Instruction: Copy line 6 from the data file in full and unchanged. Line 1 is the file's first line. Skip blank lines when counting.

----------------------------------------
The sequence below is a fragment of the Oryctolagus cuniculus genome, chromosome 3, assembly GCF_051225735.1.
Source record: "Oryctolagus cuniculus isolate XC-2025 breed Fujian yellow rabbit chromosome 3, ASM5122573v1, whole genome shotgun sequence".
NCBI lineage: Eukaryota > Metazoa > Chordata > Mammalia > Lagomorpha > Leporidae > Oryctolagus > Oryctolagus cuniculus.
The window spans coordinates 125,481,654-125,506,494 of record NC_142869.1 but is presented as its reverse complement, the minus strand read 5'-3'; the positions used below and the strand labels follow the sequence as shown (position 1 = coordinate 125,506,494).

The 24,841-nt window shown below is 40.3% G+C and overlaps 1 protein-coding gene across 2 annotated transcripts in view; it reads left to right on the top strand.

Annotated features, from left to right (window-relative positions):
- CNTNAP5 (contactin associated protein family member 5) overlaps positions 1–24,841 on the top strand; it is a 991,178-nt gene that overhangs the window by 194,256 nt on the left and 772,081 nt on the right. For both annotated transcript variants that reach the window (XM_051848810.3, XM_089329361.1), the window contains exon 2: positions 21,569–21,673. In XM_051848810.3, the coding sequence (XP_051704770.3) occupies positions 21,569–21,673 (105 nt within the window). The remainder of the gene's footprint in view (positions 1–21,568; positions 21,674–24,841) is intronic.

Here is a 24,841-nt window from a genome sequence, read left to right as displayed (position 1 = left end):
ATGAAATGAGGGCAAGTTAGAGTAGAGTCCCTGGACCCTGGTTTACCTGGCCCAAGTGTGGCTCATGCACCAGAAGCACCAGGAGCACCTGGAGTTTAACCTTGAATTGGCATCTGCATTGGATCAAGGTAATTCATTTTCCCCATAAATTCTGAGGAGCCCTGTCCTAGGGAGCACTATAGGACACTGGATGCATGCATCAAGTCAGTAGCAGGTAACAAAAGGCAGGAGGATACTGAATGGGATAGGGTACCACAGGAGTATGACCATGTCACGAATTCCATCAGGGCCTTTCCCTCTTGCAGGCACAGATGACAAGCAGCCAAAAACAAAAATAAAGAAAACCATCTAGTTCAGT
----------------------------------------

Annotated features, from left to right (window-relative positions):